4. Amedeo Modigliani, Nu couché (sur le côté gauche), 1917–18
Sold for: $157.2 million at Sotheby’s (May 14, 2018)
Produced around the same time as the previous auction record, Nu couché (sur le côté gauche) took the highest auction price in Sotheby’s history in 2018 with $157.2 million. Bidding for the piece started at $125 million and ultimately landed with the phone bidder with Simon Shaw, Sotheby’s co-head of Impressionist and Modern art. This and other nudes by Modigliani were strikingly bold and even considered scandalous when they were originally painted.
5. Francis Bacon, Three Studies of Lucian Freud, 1969
Sold for: $142.4 million at Christie’s (November 12, 2013)
A rare find during a post-war and contemporary auction held by Christie’s in 2013, Francis Bacon’s Three Studies of Lucian Freud achieved a purchase price of $142.4 million. The triptych was the subject of "fierce" bidding. Not only did it outperform Edvard Munch’s The Scream, which had sold for nearly $120 million at Sotheby’s the previous year, but it was also part of a landmark year for Christie’s. The auction grossed $691.6 million, which at the time was nearly $200 million more than its best-ever season.
6. Qi Baishi, Twelve Landscape Screens, 1925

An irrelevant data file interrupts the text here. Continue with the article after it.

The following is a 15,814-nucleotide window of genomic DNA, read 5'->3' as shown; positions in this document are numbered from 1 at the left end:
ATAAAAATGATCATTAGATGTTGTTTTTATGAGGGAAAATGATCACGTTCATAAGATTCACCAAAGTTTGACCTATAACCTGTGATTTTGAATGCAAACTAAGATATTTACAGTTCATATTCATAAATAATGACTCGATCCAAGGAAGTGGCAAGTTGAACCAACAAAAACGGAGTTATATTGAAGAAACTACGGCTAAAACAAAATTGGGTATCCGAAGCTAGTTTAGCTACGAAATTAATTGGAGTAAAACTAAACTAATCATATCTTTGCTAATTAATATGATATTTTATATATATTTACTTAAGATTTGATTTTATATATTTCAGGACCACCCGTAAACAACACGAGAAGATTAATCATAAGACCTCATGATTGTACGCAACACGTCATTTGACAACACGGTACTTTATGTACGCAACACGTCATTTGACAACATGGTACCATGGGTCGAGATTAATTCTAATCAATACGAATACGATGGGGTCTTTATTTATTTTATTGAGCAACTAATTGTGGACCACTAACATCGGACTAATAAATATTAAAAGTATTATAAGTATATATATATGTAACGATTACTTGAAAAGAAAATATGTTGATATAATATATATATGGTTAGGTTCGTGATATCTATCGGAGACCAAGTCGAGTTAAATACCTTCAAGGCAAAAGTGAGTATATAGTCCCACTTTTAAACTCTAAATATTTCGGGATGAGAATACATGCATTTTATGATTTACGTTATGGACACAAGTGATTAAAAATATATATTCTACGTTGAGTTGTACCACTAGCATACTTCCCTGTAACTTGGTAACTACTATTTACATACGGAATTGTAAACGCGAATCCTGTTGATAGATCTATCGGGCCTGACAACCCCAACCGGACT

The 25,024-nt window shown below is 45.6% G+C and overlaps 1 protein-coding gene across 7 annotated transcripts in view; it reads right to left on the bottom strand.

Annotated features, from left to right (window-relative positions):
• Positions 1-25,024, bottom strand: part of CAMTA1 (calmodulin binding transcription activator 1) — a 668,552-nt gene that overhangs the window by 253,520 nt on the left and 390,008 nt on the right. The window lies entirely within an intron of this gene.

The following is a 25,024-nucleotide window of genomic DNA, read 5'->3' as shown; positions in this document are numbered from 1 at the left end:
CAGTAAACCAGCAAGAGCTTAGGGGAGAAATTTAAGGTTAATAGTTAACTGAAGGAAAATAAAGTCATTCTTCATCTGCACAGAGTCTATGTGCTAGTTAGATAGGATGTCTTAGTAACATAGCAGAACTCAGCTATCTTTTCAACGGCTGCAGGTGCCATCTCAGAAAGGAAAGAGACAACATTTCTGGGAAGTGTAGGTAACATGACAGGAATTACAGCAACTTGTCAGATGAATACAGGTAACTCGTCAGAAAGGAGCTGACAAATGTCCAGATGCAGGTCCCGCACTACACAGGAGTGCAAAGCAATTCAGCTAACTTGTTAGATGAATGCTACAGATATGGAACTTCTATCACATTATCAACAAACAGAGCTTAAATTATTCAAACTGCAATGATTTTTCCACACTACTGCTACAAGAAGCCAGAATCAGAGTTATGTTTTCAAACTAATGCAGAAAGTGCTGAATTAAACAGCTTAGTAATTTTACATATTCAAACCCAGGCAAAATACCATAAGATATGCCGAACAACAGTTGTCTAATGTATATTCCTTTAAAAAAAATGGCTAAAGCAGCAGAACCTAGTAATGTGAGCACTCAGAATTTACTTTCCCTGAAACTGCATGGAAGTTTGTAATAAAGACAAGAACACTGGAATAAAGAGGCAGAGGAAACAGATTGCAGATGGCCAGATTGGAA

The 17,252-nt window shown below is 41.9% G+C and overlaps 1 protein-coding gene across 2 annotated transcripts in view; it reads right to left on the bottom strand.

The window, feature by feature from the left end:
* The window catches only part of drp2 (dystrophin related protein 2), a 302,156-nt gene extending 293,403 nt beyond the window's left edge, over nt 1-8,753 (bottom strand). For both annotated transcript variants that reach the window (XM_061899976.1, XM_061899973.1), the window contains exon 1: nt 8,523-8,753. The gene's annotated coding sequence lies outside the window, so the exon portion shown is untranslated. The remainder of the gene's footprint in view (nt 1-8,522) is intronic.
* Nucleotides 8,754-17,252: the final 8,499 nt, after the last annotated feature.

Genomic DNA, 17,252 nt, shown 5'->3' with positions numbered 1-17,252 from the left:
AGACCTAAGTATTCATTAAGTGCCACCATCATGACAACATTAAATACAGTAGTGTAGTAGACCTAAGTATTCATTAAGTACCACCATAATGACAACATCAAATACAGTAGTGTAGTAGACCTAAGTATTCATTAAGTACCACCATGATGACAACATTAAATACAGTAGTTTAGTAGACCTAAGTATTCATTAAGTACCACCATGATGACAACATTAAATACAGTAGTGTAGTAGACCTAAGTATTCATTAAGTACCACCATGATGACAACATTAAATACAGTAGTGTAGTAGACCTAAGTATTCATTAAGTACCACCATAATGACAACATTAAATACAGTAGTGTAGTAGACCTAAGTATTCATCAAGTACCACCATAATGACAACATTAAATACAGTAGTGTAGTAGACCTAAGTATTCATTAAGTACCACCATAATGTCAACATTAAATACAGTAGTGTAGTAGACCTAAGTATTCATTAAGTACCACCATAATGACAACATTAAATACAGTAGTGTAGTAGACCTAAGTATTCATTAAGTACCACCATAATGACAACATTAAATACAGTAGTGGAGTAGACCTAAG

Sold for: $140.8 million at Beijing Poly Auction (December 17, 2017)
The lofty price tag of Qi Baishi’s Twelve Landscape Screens wasn’t the only notable aspect of its sale in 2017. The selling price solidified Qi’s place in the art world as the first Chinese artist to have a work of art sell at auction for over $100 million. Qi executed the work in 1925 at the age of 62. In his notable style of using calligraphy and brush painting, it’s known as one of the most expressive pieces from his body of work. With its twelve landscape screens, it is also the largest piece he ever created.
Qi Baishi (1863 - 16 September 1957) - Nikos Kazantzakis (1883 - 26 October 1957).
The 20 years :
Kazantzakis was invited in June 1957 by the Chinese government to visit the country. This was his 2nd trip to China. Upon his return N. Kazantzakis was hospitalized, as he was ill with Leukaemia in Copenhagen and Freiburg im Breisgau, Germany. He died on October 26, 1957. During this trip, Mrs. Eleni Kazantzaki brought with her some authentic woodworks of Qi Baishi.
Qi Baishi was named Honorary Professor and Honorary President of the Beijing Academy of Fine Arts. In 1956, at the age of 93, he was awarded the International Peace Prize by the World Peace Council. The same Prize was awarded in 1956 also to Nikos Kazantzakis, at the age of 73.
Qi Baishi died at the age of 94 in Beijing, a month before the death of N. Kazantzakis who died at the age of 74.
7. Edvard Munch, The Scream, 1893
Sold for: $119.9 million at Sotheby’s (May 2, 2012)
An important source of inspiration for Expressionism in the early 20th century, Edvard Munch’s The Scream has become one of the most iconic and recognizable images of our time (it even has its own emoji) and was the highest-selling painting at auction in 2012. Munch painted the piece in a collection of 22 works that were exhibited in Berlin in 1902, all representing unconventional topics for the time period. They ranged from love and loss to death and spirituality. This is one of four versions of The Scream, which Munch had initially titled Der Schrei der Natur (“The Scream of Nature”).